Fly fishing by nature is a challenging sport. But for many, it’s the huge learning curve that makes the sport so intriguing.  After all, to progress we must hone our skills and be always in search of new techniques.  Tight-line nymphing is one of those skill sets that all of you river and stream trout anglers should be familiar with.  What is tight-line nymphing?  Some terms you may be more familiar with are Euro nymphing, Chez nymphing, drop-shot nymphing, competition-style nymphing and so on…  All are very similar in approach and technique but for the sake of argument we are not going to split hairs, rather we will focus on a more general overview.    So the simple definition is… casting nymphs upstream and drifting them back toward your position without the use of a suspension device, aka bobber.

Here is how it works.  When we cast flies upstream of us they immediately begin moving back downstream when they hit the current, and in turn create slack in the line.  The goal with tight-line nymphing is to not allow that slack to form.  This is accomplished by leading the flies through the drift with the position of the rod and matching the speed of the current with the speed of the lead.  If done properly the flies will always be at a fixed length from the rod tip and moving naturally through the drift, not being pulled through the drift faster than the current.  Your drifts will generally be fairly short due to fishing with a fixed length of line, making this method ideal for steeper gradient, faster moving, pocket-type water.

Now that you have a basic idea of the approach and nature of the technique, let’s talk a little about the set up.  As I mentioned before you will be fishing a fixed length of line.  This means instead of letting more line out to reach a spot, you will have to move into position by wading to line up each drift.  Here is a good set up to start out with.  First, a rod of 9′ or greater is a must and in weights of 2wt to 6wt.  My rods of choice are 10′ 3wt or 10′ 4wt.

For a leader, start with a tapered 9′ 0x.  Then attach some sort of brightly colored line, about 20″ in length.  This will be your indicator line, also referred to as a sighter.  This is the focal point that will help you to see strikes.  Hi-vis mono, backing, or a bi-color indicator line works great for this.  The indicator line should be close or the same in diameter as the 0x at the end of the leader.  From here we go directly to the tippet.  I will generally run fluorocarbon tippets between 4x and 6x depending on the given situation.  Because there is a substantial difference in tippet diameters at this connection, there are fewer knots that will effectively connect these two lines, so a tippet ring is an easy solution to this problem.  Tippet lengths will vary and should have an overall length, from the indicator line to the anchor or point fly, slightly longer than the deepest water you will be fishing that day.  For now let’s take 30″ of 5x and tie it to the tippet ring.  Take another 30″ of 5x and attach it to the first piece about 20″ down from the tippet ring wit a surgeons knot.  You should now have a short tag end and a tag about 10″ long. Cut the short tag and tie a lightly weighted nymph or emerger to the long tag. This is your off-line dropper.  Now tie a heavily weighted nymph to the tippet end furthest from the tippet ring.   This is your anchor or point fly.  Now you are set up.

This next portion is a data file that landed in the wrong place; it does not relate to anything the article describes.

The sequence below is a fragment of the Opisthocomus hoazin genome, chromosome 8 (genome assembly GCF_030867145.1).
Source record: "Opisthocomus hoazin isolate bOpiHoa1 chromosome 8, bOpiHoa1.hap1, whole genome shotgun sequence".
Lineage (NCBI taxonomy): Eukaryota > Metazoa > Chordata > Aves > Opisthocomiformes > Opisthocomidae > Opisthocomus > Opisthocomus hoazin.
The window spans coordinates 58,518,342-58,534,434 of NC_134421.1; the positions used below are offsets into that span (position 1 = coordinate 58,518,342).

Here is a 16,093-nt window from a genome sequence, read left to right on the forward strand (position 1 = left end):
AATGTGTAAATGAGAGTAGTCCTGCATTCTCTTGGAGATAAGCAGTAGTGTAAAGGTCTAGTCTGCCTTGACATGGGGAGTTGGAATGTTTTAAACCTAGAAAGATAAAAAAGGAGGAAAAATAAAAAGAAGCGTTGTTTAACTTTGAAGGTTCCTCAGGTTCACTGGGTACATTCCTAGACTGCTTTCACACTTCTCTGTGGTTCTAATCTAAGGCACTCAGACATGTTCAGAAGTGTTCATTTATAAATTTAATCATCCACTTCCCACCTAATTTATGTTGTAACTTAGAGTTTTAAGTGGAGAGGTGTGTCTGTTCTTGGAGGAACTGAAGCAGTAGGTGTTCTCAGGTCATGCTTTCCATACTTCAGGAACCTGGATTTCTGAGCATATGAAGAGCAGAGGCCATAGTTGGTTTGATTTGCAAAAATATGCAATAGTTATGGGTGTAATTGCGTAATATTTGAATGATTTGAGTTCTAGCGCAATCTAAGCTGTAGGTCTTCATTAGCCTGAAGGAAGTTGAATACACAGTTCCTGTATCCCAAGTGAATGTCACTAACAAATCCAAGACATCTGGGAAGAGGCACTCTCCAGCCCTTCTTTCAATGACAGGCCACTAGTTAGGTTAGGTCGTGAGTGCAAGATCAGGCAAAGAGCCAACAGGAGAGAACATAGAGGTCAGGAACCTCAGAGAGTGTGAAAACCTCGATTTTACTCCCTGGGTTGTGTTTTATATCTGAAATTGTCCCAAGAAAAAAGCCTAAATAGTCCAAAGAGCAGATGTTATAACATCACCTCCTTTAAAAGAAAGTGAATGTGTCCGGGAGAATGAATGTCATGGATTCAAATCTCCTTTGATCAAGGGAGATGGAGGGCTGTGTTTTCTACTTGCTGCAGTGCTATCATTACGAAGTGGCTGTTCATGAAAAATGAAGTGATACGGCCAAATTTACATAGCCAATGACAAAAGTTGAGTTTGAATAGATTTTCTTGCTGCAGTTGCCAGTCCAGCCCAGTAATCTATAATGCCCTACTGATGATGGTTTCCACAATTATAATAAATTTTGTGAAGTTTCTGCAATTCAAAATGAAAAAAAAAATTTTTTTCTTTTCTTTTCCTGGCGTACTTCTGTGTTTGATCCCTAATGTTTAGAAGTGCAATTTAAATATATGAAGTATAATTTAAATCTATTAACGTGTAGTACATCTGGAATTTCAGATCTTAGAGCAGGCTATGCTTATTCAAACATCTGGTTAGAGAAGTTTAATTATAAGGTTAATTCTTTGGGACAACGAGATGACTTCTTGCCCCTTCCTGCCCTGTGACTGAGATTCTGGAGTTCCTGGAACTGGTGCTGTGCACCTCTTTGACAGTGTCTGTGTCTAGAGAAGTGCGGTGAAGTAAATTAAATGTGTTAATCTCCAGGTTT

Now to cast and fish the rig.  Remember with tight-line nymphing, you should always be casting upstream, leading the flies with the rod as they drift toward you while not allowing slack to fall into the line.  From the tippet ring to the point fly should remain in the water through the drift, and the angle that the leader system enters the water should change as the water depth does.  In very shallow water the angle the line enters the water should be shallow, in turn putting both the anchor and dropper flies at fish level.  In deep water, the angle the line enters the water should be steep, in turn putting the anchor fly at fish level and the dropper fly suspended in the water column.  The angle the line enters the water on should be varied accordingly, based on water depth.  When casting, the flies should pulled from the water and re-cast before passing downstream of your position.  Your casting stroke should be limited to a strong pick up to back cast, a defined pause, and a forward cast to present again.  This will help to limit tangles and increase the time the flies spend in the water (where the fish are).

This is just a quick crash course on tight-line nymphing.  Give it a try and see what happens.  If you really want to get dialed in on the tight-line nymphing game, then give me a call to book a day on the water.  It’s a useful tool to have in the box. Josh